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World Champion and Gold Medalist Michelle Akers to Speak at Women’s Soccer Breakfast at 2013 Convention

Posted by NSCAA on Nov 27, 2012 in Events 0 Comments

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Every year, the NSCAA Convention draws coaches, soccer fans and industry heavyweights from every corner of the globe.

The same holds true for the 2013 edition, as gold medalist and two-time world champion Michelle Akers will join the festivities as the guest speaker at the NSCAA Women’s Soccer Breakfast.

During her playing days, Akers was a star athlete on the pitch at every point of her career. She was a three-time NSCAA All-American in high school, and then followed up with a stellar career at the University of Central Florida.

As a collegiate player, Akers became a four-time NSCAA All-American, UCF’s Athlete of the Year (1988-89) and remains the leader in total points (134) in the program history. She was also the first woman to earn the Hermann Trophy in 1988 and had the distinct honor to have her No. 10 jersey retired by the school.

Akers first stepped into the international soccer scene in 1985 as a member of the U.S. Women’s National Team. She earned the honor of scoring the first international goal for the United States program history in a 2-2 tie against Denmark.

During the 1991 FIFA Women’s World Cup in China, Akers led the U.S. team to its first women’s world championship with her ten goals (including five in one game), which earned her the Golden Boot as the tournament’s top scorer. In 1996, Akers and the USWNT posted a 2-1 win over China for the gold medal in the Summer Olympic Games. Add to that, Akers and the USWNT brought home the 1999 World Cup title.

“I think my proudest moment was following the 1999 World Cup, standing in the middle of the field alone, watching my team run a victory lap,” Akers recalls. “It was beautiful because in the past, I would be running with the team, sort of immersed in the lap, the win, my teammates.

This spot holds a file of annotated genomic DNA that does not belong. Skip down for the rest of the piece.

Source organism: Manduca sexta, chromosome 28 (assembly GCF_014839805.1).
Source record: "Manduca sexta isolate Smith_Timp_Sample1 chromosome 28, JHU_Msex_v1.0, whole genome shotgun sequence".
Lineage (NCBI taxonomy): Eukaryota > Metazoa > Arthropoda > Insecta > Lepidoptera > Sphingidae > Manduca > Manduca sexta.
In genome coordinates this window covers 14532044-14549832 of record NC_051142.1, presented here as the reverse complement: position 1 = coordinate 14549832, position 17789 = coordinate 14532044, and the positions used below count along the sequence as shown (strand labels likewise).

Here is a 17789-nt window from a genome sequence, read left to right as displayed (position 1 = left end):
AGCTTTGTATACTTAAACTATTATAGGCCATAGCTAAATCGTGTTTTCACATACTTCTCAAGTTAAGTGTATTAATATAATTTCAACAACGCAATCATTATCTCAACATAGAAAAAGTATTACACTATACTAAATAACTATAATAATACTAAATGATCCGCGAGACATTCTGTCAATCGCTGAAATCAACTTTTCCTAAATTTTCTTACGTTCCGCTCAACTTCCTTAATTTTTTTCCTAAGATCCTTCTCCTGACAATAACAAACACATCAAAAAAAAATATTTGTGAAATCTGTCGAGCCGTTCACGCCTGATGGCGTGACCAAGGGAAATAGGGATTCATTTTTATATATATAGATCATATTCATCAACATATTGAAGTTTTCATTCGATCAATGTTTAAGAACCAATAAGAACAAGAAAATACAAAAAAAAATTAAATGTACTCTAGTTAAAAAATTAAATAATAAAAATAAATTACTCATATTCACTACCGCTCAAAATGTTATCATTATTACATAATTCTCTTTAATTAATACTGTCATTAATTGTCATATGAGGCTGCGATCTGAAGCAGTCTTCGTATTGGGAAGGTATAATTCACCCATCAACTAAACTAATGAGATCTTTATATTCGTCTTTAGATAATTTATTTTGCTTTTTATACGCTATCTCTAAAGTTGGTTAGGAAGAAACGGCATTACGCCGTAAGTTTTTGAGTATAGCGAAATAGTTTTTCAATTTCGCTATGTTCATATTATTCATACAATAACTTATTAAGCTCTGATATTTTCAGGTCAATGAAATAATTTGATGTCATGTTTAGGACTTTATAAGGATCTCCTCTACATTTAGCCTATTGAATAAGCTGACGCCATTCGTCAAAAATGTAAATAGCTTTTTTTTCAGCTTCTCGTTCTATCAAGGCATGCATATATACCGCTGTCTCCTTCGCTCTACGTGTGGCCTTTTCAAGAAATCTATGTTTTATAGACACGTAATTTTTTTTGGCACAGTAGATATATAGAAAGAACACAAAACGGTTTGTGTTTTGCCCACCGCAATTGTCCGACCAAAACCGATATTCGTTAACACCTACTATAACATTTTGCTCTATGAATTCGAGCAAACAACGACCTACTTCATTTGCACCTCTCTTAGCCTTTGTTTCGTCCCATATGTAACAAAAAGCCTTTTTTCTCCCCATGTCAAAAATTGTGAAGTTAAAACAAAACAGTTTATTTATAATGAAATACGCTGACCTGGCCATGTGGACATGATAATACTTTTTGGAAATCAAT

“But this time, I stood alone, totally and completely spent and I got to see the team, the stadium, the fans, the balloons the entire celebration with the mental backdrop of our past World Cup wins and losses. Our journey to this moment, and knowing every second of dreaming, effort and energy was absolutely worth it.”

Akers retired in 2000 as the USWNT’s second all-time leading scorer with 247 points on 105 goals and 37 assists. Since then, Akers has continued to promote the game through several books (“The Game and the Glory,” “Standing Fast: Battles of a Champion” and “Face to Face with Michelle Akers”). In 2002, she was voted as FIFA’s Co-Woman Player of the Century and then in 2004 was one of two women named to the FIFA 100.

Akers recognizes the people and coaches “who took the time with me to give that little bit extra I needed. [… It was] them taking the time to see me and understand my dream and then help me get a step closer to it.”

For instance, she remembers her youth coach, Mike Koslosky, who took her to practice when she needed a ride. And Mr. Kovats, the high school boys’ coach who let her play with his team and treated her as just another player, not as a girl playing on the boys’ squad.

“Of course, there was Anson (Dorrance), who helped lay out the map to be the best player I could be. He exposed the level of training that needed to be met and challenged and encouraged me to unleash my mentality to compete to each and every session.”

Akers runs Michelle Akers Sundance Horse Rescue & Outreach, Inc., a 501(c)3 public charity dedicated to the rescue, rehabilitation and adoption of abused and neglected horses and other animals. She also recently began the Michelle Akers Soccer Company, which trains soccer players and other athletes through individual, group and team sessions and summer camps at her eight-acre farm near Atlanta.

While the game doesn’t consume her life like it did before, she still sees a bigger picture for it.

“It’s obvious we have come so very far but it is also obvious we have so very far to go,” Akers said. “There are still many inconsistencies, along with the remaining attitude of women and girls needing to be trained or coached differently. Unfortunately, that holds many girls back in their expectations of themselves and their real ability as athletes. After all the work we have done and after coming so far, there is still a lot of work to be done.”

The NSCAA Women’s Soccer Breakfast at the 2013 Convention will take place Saturday, Jan. 19 at 8 a.m. Tickets for the event can be purchased along with attendee registration.

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